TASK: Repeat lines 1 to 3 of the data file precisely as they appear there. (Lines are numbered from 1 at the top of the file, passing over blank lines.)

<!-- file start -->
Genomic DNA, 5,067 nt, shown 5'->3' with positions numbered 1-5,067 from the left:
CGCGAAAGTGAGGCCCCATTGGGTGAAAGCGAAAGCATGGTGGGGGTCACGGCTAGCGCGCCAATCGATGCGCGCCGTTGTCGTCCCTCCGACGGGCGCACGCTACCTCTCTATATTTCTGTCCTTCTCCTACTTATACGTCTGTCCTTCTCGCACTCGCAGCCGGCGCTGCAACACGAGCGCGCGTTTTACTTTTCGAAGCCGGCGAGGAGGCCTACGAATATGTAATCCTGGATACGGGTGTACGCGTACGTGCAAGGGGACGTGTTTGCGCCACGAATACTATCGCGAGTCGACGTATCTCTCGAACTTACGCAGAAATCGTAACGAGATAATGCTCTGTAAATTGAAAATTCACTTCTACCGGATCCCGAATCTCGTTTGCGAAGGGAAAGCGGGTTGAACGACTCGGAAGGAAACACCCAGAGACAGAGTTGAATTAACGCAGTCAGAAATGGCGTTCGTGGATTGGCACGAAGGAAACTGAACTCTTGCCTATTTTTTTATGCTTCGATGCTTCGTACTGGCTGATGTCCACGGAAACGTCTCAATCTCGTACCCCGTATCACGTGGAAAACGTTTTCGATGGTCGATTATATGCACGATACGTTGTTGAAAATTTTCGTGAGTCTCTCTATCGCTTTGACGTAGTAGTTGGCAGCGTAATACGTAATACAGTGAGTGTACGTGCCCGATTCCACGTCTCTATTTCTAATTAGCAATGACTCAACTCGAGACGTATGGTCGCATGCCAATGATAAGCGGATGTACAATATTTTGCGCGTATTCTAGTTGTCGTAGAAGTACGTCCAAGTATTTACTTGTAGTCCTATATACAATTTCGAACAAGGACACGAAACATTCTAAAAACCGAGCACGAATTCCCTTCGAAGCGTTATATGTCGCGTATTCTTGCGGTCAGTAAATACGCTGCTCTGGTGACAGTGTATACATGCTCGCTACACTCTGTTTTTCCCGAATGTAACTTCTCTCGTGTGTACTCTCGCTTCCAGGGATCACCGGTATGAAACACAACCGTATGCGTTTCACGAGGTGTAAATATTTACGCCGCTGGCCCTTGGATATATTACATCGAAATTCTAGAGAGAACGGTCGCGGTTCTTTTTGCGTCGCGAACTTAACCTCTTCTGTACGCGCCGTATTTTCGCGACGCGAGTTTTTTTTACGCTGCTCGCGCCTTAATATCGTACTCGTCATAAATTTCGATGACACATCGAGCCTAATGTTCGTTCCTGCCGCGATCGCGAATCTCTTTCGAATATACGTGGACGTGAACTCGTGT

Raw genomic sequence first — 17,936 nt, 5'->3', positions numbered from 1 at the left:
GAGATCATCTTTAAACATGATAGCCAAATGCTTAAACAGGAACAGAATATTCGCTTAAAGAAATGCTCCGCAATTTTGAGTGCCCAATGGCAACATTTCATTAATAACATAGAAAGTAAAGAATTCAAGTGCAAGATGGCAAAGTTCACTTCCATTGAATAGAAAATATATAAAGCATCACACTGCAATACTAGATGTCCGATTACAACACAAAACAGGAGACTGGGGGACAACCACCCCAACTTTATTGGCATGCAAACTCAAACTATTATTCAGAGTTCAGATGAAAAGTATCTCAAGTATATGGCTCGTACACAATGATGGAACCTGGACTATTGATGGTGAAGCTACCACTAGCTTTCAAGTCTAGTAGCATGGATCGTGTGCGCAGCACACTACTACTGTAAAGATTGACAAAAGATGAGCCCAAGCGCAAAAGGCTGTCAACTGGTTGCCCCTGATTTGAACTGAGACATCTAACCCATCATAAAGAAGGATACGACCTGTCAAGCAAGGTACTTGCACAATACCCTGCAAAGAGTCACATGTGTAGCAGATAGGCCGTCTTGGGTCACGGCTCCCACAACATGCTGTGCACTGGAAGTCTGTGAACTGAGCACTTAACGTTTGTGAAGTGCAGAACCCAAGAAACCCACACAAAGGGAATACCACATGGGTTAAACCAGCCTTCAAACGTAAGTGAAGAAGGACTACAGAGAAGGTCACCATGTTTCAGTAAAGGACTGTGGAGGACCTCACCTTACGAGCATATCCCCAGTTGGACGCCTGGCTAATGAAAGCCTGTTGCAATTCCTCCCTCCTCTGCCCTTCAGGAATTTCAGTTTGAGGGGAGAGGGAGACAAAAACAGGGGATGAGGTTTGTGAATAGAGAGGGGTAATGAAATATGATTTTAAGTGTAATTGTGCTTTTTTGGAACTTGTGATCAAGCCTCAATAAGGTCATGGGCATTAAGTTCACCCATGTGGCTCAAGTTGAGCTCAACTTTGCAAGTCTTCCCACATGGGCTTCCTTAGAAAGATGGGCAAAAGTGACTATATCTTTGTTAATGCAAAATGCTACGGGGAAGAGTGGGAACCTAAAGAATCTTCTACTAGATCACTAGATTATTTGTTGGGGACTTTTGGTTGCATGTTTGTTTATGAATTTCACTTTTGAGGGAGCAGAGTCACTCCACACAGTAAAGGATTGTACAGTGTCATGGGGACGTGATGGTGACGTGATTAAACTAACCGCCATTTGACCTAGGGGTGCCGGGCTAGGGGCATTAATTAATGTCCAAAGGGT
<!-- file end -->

Genomic DNA, 5,067 nt, shown 5'->3' with positions numbered 1-5,067 from the left:
CGCGAAAGTGAGGCCCCATTGGGTGAAAGCGAAAGCATGGTGGGGGTCACGGCTAGCGCGCCAATCGATGCGCGCCGTTGTCGTCCCTCCGACGGGCGCACGCTACCTCTCTATATTTCTGTCCTTCTCCTACTTATACGTCTGTCCTTCTCGCACTCGCAGCCGGCGCTGCAACACGAGCGCGCGTTTTACTTTTCGAAGCCGGCGAGGAGGCCTACGAATATGTAATCCTGGATACGGGTGTACGCGTACGTGCAAGGGGACGTGTTTGCGCCACGAATACTATCGCGAGTCGACGTATCTCTCGAACTTACGCAGAAATCGTAACGAGATAATGCTCTGTAAATTGAAAATTCACTTCTACCGGATCCCGAATCTCGTTTGCGAAGGGAAAGCGGGTTGAACGACTCGGAAGGAAACACCCAGAGACAGAGTTGAATTAACGCAGTCAGAAATGGCGTTCGTGGATTGGCACGAAGGAAACTGAACTCTTGCCTATTTTTTTATGCTTCGATGCTTCGTACTGGCTGATGTCCACGGAAACGTCTCAATCTCGTACCCCGTATCACGTGGAAAACGTTTTCGATGGTCGATTATATGCACGATACGTTGTTGAAAATTTTCGTGAGTCTCTCTATCGCTTTGACGTAGTAGTTGGCAGCGTAATACGTAATACAGTGAGTGTACGTGCCCGATTCCACGTCTCTATTTCTAATTAGCAATGACTCAACTCGAGACGTATGGTCGCATGCCAATGATAAGCGGATGTACAATATTTTGCGCGTATTCTAGTTGTCGTAGAAGTACGTCCAAGTATTTACTTGTAGTCCTATATACAATTTCGAACAAGGACACGAAACATTCTAAAAACCGAGCACGAATTCCCTTCGAAGCGTTATATGTCGCGTATTCTTGCGGTCAGTAAATACGCTGCTCTGGTGACAGTGTATACATGCTCGCTACACTCTGTTTTTCCCGAATGTAACTTCTCTCGTGTGTACTCTCGCTTCCAGGGATCACCGGTATGAAACACAACCGTATGCGTTTCACGAGGTGTAAATATTTACGCCGCTGGCCCTTGGATATATTACATCGAAATTCTAGAGAGAACGGTCGCGGTTCTTTTTGCGTCGCGAACTTAACCTCTTCTGTACGCGCCGTATTTTCGCGACGCGAGTTTTTTTTACGCTGCTCGCGCCTTAATATCGTACTCGTCATAAATTTCGATGACACATCGAGCCTAATGTTCGTTCCTGCCGCGATCGCGAATCTCTTTCGAATATACGTGGACGTGAACTCGTGT

Raw genomic sequence first — 17,936 nt, 5'->3', positions numbered from 1 at the left: